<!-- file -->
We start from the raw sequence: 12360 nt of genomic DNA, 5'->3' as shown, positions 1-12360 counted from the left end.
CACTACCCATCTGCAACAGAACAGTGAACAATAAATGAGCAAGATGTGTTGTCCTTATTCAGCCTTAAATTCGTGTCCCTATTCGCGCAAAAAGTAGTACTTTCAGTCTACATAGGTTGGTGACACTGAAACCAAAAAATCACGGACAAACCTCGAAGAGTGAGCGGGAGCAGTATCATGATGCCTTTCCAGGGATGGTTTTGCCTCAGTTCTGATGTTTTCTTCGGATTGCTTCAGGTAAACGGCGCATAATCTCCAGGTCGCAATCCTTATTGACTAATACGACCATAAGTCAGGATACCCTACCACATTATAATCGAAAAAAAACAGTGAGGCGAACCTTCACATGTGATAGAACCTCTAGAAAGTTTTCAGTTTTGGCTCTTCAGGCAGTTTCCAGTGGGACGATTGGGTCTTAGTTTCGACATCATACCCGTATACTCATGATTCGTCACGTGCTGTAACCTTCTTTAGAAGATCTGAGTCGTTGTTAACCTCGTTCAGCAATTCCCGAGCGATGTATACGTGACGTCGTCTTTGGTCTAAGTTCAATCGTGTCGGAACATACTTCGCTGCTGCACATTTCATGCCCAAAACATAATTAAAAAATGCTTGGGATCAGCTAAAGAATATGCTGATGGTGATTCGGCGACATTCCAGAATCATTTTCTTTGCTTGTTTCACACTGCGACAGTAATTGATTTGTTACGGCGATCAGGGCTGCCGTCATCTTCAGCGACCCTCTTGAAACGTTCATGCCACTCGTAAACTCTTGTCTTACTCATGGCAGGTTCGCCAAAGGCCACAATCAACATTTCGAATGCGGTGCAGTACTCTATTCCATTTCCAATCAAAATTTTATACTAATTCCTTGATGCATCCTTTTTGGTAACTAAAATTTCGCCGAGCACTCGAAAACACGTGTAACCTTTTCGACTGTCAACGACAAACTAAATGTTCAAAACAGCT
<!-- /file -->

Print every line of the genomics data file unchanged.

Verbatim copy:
We start from the raw sequence: 12360 nt of genomic DNA, 5'->3' as shown, positions 1-12360 counted from the left end.
CACTACCCATCTGCAACAGAACAGTGAACAATAAATGAGCAAGATGTGTTGTCCTTATTCAGCCTTAAATTCGTGTCCCTATTCGCGCAAAAAGTAGTACTTTCAGTCTACATAGGTTGGTGACACTGAAACCAAAAAATCACGGACAAACCTCGAAGAGTGAGCGGGAGCAGTATCATGATGCCTTTCCAGGGATGGTTTTGCCTCAGTTCTGATGTTTTCTTCGGATTGCTTCAGGTAAACGGCGCATAATCTCCAGGTCGCAATCCTTATTGACTAATACGACCATAAGTCAGGATACCCTACCACATTATAATCGAAAAAAAACAGTGAGGCGAACCTTCACATGTGATAGAACCTCTAGAAAGTTTTCAGTTTTGGCTCTTCAGGCAGTTTCCAGTGGGACGATTGGGTCTTAGTTTCGACATCATACCCGTATACTCATGATTCGTCACGTGCTGTAACCTTCTTTAGAAGATCTGAGTCGTTGTTAACCTCGTTCAGCAATTCCCGAGCGATGTATACGTGACGTCGTCTTTGGTCTAAGTTCAATCGTGTCGGAACATACTTCGCTGCTGCACATTTCATGCCCAAAACATAATTAAAAAATGCTTGGGATCAGCTAAAGAATATGCTGATGGTGATTCGGCGACATTCCAGAATCATTTTCTTTGCTTGTTTCACACTGCGACAGTAATTGATTTGTTACGGCGATCAGGGCTGCCGTCATCTTCAGCGACCCTCTTGAAACGTTCATGCCACTCGTAAACTCTTGTCTTACTCATGGCAGGTTCGCCAAAGGCCACAATCAACATTTCGAATGCGGTGCAGTACTCTATTCCATTTCCAATCAAAATTTTATACTAATTCCTTGATGCATCCTTTTTGGTAACTAAAATTTCGCCGAGCACTCGAAAACACGTGTAACCTTTTCGACTGTCAACGACAAACTAAATGTTCAAAACAGCT